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1 of 1 people found the following review helpful By O. Marie on June 1, 2008
Format: Hardcover
I love this book, and it's been the source to inspire me on other bios regarding Lewis Carroll. The presentation is beautifully done, fully illustrated in color, thorough, and reads in small sections for breaks. It's a great book for reading at bed-time or on outings. Yes, it's for young people, however it does not disregard some of the more questionable issues between Carroll and Alice. Author simply recommends other reading! And there a pages of maps and reference materials, all of which are excellent. Makes for a considerate gift to any fan of Alice.
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By Richard on October 23, 2004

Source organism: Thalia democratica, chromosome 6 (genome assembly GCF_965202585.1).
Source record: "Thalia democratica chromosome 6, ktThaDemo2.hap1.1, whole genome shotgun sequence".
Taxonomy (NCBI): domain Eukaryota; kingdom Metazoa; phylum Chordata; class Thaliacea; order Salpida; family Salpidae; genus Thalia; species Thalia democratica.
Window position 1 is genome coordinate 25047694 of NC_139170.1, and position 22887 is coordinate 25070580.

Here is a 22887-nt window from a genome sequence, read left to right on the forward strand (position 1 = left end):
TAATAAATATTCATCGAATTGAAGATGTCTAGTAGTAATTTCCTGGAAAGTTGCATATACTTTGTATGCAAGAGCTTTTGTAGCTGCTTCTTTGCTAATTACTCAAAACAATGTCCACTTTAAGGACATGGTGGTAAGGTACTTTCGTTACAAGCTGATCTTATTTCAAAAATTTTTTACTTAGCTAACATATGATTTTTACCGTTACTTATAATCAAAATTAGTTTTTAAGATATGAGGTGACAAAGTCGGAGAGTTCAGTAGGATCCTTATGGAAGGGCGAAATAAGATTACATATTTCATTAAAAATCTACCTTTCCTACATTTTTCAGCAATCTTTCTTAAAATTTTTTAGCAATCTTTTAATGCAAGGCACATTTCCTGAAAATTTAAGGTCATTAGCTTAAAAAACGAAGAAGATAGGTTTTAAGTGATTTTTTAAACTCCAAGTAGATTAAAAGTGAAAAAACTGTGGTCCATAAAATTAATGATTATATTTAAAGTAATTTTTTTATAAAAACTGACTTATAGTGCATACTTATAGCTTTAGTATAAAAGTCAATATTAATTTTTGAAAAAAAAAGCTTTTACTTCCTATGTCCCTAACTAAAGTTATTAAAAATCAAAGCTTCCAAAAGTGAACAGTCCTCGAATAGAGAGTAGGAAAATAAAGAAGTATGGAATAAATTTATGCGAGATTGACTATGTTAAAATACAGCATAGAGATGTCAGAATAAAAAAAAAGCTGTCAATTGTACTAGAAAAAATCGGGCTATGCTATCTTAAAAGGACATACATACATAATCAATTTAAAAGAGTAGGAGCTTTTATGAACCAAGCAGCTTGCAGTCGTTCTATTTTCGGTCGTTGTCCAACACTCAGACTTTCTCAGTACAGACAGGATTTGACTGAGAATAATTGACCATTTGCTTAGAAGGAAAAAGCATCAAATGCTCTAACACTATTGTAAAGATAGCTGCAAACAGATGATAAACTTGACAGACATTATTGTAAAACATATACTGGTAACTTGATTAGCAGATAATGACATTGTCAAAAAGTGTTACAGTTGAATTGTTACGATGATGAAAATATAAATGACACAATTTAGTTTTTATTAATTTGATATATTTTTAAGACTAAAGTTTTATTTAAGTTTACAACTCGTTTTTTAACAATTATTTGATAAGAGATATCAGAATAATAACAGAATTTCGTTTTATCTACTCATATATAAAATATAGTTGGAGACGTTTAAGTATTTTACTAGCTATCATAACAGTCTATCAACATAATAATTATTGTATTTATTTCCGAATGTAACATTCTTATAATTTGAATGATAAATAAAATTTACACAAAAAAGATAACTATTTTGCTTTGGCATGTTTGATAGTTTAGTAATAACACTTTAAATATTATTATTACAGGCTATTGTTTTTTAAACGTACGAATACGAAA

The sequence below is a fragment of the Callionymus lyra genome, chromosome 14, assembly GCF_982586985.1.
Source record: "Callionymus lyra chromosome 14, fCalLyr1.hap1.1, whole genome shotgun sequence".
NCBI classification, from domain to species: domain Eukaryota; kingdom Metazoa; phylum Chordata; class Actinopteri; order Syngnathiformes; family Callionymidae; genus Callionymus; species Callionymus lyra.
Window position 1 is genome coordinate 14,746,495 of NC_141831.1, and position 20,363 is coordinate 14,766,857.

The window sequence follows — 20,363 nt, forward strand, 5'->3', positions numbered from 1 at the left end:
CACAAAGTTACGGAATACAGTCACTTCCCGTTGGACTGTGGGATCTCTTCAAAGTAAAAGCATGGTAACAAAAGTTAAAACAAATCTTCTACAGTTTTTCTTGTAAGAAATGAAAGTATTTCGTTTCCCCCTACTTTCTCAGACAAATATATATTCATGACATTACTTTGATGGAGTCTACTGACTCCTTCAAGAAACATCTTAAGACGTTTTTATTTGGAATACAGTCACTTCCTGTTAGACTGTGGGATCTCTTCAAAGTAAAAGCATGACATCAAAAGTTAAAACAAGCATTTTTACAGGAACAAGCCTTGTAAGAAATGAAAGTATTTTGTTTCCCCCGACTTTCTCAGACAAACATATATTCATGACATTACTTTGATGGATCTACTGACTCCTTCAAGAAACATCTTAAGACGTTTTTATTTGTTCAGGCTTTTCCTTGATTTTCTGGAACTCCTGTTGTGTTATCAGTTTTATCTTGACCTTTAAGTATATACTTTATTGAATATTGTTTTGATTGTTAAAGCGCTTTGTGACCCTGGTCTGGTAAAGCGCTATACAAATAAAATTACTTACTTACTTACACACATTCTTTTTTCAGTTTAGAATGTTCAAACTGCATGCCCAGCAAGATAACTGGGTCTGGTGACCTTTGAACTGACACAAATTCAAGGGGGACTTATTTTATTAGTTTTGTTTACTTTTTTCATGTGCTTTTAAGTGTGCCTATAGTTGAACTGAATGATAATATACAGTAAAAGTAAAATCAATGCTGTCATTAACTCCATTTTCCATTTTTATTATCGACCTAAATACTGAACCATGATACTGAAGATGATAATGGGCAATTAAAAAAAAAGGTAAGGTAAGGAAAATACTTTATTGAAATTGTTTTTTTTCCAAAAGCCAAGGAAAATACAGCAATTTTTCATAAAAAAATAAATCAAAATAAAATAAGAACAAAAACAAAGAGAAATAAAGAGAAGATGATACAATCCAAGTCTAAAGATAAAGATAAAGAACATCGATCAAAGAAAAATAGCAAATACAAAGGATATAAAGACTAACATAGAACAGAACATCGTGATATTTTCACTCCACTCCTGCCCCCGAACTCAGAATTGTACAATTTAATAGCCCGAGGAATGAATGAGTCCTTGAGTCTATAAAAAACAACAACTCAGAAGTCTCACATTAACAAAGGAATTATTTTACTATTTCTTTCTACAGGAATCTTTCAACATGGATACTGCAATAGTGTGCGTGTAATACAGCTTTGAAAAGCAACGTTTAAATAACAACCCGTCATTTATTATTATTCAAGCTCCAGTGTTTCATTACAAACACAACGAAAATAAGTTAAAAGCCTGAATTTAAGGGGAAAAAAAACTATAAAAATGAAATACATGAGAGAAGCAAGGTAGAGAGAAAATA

Format: Hardcover
This is about the real life child who inspired the stories:Alice Liddell,and her connections to Charles Dodgson as she and her family then knew him.It also focuses on the Liddells in order to introduce plenty of Victorian history which is presented in a very easy to digest form.

Full of pictures both photos and original art from Inga Karin-Erikkson.

Its where to start if you're new to Alice and it would make anyone want to collect Alice/Lewis Carroll.

The earlier Beyond The Looking Glass by Colin Gordon explores the same subject in minute detail for anyone who wants more

Highly recommended